Studio Owners

Ask the Experts: How Do I Keep My Competition Team Motivated Right Now?

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The first e-mail that we sent out talked about how the studio would be closed for two weeks and everyone should be practicing social distancing and staying healthy and well. We recorded some YouTube classes for all the recreational levels as well as some "boot camp" and warm-up classes for our full-time and part-time comp teams to stay in shape.


As April approached and it looked like we would be staying closed longer, we started sending out the competition rehearsal videos for the numbers we'd been working on before closure. We also signed up and paid for CLI online classes. Once we registered as a studio, our dancers were able to take advantage of all the CLI online classes at no charge, and we encouraged them to dance and take class every day. We made the decision that no monthly fees or any other type of payment would be charged until we were back in the studio running classes again.

We also put out daily challenges for each week: Move It Mondays, TikTok Tuesdays, etc. We have had Zoom chats to check in with each level of our competitive teams. Talking to all our dancers made all of us feel better, and hopefully the dancers felt better, as well. We continue to post new classes and challenges on social media and YouTube, and we send an e-mail weekly. There is a famous quote that we're keeping in mind: "Life is 10 percent what happens and 90 percent how we handle it."

Teachers Trending
Maks and Val Chmerkovskiy. Photo courtesy Dance With Me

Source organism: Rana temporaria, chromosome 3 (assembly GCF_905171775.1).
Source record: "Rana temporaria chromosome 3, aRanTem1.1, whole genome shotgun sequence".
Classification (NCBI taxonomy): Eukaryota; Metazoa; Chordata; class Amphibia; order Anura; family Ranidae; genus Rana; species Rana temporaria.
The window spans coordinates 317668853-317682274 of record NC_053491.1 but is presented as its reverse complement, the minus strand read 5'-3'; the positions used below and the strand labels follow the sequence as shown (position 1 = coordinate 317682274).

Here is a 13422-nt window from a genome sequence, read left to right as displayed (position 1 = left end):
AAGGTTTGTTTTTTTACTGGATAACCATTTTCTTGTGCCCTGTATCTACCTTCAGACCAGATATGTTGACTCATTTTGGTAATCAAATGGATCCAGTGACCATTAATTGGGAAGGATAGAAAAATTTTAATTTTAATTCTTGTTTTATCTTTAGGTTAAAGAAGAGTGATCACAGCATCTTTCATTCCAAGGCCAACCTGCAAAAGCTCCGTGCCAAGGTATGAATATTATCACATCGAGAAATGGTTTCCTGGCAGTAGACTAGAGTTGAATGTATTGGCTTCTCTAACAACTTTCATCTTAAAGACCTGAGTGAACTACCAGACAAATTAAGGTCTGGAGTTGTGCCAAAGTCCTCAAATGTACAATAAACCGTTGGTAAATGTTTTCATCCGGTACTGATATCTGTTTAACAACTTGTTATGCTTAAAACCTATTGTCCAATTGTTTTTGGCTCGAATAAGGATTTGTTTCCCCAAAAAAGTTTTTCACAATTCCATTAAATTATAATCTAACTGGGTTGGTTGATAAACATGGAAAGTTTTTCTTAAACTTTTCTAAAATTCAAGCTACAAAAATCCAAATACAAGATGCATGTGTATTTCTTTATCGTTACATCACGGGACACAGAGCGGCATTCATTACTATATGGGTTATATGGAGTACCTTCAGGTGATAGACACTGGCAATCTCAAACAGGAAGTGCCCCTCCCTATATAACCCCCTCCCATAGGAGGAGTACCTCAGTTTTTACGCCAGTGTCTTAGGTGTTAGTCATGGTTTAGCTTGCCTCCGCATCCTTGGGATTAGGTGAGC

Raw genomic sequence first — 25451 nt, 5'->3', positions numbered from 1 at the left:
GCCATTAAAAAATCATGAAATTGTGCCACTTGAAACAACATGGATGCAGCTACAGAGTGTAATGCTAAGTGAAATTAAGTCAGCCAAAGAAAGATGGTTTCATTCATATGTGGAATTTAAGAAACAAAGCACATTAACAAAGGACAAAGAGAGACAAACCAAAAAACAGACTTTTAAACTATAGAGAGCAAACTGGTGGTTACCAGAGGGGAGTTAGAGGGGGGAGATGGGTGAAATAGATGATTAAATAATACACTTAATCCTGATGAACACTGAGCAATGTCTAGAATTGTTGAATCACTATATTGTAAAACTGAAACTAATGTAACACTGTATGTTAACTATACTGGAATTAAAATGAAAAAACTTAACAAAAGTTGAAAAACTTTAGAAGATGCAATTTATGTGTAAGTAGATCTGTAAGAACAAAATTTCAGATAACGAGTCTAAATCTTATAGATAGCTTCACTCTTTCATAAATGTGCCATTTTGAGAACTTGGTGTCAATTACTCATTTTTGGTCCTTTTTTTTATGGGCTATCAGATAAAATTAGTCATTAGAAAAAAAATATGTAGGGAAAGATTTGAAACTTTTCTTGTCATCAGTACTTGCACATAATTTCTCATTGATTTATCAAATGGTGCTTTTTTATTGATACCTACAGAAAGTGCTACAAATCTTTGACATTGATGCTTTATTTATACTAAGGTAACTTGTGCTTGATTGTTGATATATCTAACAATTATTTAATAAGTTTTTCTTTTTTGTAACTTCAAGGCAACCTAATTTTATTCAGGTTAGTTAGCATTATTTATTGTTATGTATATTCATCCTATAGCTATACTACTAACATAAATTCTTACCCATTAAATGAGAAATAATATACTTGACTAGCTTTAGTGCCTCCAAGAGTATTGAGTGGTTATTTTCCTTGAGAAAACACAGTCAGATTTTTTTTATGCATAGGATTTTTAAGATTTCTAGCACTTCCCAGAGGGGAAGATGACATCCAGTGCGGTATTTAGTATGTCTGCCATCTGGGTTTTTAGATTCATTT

Listening to Maks and Val Chmerkovskiy riff together makes it crystal-clear why each has mastered the art of partnering in the ballroom—they've long been doing this dance in real life as brothers and business partners.

Along with their "Dancing with the Stars" pedigree (and a combined three mirror-ball trophies between them), Maks and Val (and their father, Sasha) also run Dance With Me, a dance company hosting six ProAm Dancesport competitions annually and running 14 brick-and-mortar studio locations across the U.S.

Last year, the pair launched an online component, Dance & Co. The online video platform offers beginner through advanced instruction in not only ballroom but an array of other styles, as well as dance fitness classes from HIIT to yoga to strength training. "DWTS" fans will recognize such familiar faces as Peta Murgatroyd, Jenna Johnson, Sharna Burgess and Emma Slater, along with Maks and Val themselves.

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@jayplayimagery, courtesy Kerollis

In the spring of 2012, Barry Kerollis was abruptly forced into treating his career as a small business. Having just moved cross-country to join BalletX, he got injured and was soon let go.

"I'd only ever danced with big companies before," the now-freelance dance-teacher-choreographer-podcaster recalls. "That desperation factor drove me to approach freelancing with a business model and a business plan."

As Kerollis acknowledges, getting the business of you off the ground ("you" as a freelance dance educator, that is) can be filled with unexpected challenges—even for the most seasoned of gigging dancers. But becoming your own CEO can make your work–life balance more sustainable, help you make more money, keep you organized, and get potential employers to offer you more respect and improved working conditions. Here's how to get smart now about branding, finances and other crucial ways to tell the dance world that you mean business.

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Courtesy Oleson

American dance educator Shannon Oleson was teaching recreational ballet and street-dance classes in London when the pandemic hit. As she watched many of her fellow U.S. friends pack up and return home from their international adventures, she made the difficult choice to stick with her students (as well as her own training—she was midway through her MFA at Trinity Laban Conservatoire of Music and Dance).

Despite shutdowns and shelter-in-place orders, she was able to maintain a teaching schedule that kept her working with her dancers through Zoom, as well as lead some private, in-home acro classes following government guidelines. But keeping rec students interested in the face of pandemic fatigue hasn't been easy.

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